Removing reading week won’t solve finals stress

The Washington University School of Engineering & Applied Science recently released a survey to gauge student interest in eliminating reading week in favor of a longer final exam period. Citing student concerns, the school hopes to alleviate some students’ overcrowding of exams during finals week. While taking multiple finals in one day—or even on subsequent days—isn’t ideal, the solution to this problem does not lay in the axing of reading week.

Students across campus recognize reading week as a refuge. After a semester of hard work, including an oftentimes grueling final week of classes, reading week marks a time to recharge and rejuvenate, and student groups pack a host of performances into this time as a sort of artistic catharsis. Reading week serves to let us catch up on any work we may have fallen behind on over the course of the semester. Who among us hasn’t spent part of reading week holed up in some forsaken corner of the library, reading through a semester’s worth of books before the exam Thursday?

But keeping reading week does nothing to ameliorate the stress of having multiple exams in close proximity. The Office of the Provost lists Wash. U.’s finals policy in detail, noting “students should not register for courses that result in three or more final examinations on one day” and that “students anticipating conflicts in their final examination schedule should seek to resolve these with the course instructors involved before enrolling.” Such a policy leaves open the possibility of a professor not accommodating student requests; therefore, the implementation of a more explicit policy allowing for one or two official make-up dates would be a step in the right direction toward diminishing student stress levels during the last weeks of school.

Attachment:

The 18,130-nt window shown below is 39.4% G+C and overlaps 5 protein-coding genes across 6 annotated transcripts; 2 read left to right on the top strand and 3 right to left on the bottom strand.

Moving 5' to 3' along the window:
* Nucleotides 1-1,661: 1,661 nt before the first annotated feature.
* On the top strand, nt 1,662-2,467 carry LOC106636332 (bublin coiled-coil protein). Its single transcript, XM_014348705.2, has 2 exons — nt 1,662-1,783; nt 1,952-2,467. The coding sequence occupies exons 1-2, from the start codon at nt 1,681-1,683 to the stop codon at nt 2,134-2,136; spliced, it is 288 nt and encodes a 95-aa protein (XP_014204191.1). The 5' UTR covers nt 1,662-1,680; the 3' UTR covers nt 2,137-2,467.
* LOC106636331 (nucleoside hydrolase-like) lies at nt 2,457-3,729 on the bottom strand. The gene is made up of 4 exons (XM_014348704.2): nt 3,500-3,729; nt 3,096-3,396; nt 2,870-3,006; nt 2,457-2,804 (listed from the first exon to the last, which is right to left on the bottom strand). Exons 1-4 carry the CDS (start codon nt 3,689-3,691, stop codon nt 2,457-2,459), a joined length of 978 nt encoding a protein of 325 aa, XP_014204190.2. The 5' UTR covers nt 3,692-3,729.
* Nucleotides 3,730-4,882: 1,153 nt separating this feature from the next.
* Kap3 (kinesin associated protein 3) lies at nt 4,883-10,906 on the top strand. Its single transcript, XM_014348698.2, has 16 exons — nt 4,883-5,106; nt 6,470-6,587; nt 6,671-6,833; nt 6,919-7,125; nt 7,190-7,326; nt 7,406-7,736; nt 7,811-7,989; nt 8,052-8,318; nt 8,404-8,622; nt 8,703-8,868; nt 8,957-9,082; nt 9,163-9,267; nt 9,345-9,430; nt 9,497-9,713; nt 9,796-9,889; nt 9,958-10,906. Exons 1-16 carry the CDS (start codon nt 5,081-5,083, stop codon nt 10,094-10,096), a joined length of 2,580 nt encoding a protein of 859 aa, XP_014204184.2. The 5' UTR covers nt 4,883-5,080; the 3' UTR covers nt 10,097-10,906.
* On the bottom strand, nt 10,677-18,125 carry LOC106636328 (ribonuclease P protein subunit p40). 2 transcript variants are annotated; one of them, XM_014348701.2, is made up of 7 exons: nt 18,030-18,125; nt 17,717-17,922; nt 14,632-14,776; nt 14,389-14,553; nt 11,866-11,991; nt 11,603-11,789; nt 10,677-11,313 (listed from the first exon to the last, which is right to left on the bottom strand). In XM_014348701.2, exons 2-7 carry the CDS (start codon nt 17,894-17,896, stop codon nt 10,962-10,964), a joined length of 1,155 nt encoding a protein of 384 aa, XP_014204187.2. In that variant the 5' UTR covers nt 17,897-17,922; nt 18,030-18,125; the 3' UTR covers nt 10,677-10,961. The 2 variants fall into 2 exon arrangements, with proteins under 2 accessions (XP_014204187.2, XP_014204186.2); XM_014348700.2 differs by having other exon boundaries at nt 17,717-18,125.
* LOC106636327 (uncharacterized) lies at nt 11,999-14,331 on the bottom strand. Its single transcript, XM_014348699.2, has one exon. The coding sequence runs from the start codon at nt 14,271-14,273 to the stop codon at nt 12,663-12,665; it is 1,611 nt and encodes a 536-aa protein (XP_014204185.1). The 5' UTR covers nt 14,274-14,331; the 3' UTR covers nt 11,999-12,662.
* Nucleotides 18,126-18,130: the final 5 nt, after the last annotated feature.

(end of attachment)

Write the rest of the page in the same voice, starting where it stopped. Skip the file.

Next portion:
The University, though, does not appear to have any stand on the last week of classes, which is perhaps the most demanding time for students outside of actual final exams, papers and projects. Many professors unofficially schedule final assignments and assessments during this time, creating an overload between the normal workload expected in classes and the increased workload required of finals. A university-wide crackdown on these practices would help level out the strain of the end of the semester by placing exams where they belong—on final exam days. As the official policy states, “A final examination schedule is published each semester, having been carefully designed to achieve three goals: 1. to protect valuable classroom instruction time at the end of the semester 2. to make efficient use of the entire period of reading days and final examination, and 3. to minimize overcrowding of students’ schedules.”

As leaders of a university that ranks near the top of lists for both academic excellence and student stress, the administration should recognize the rigor of a Wash. U. education, particularly near the semester’s close. Part of the answer to reducing student anxiety exists in maintaining reading days so that we can prepare to do our best on all our work.

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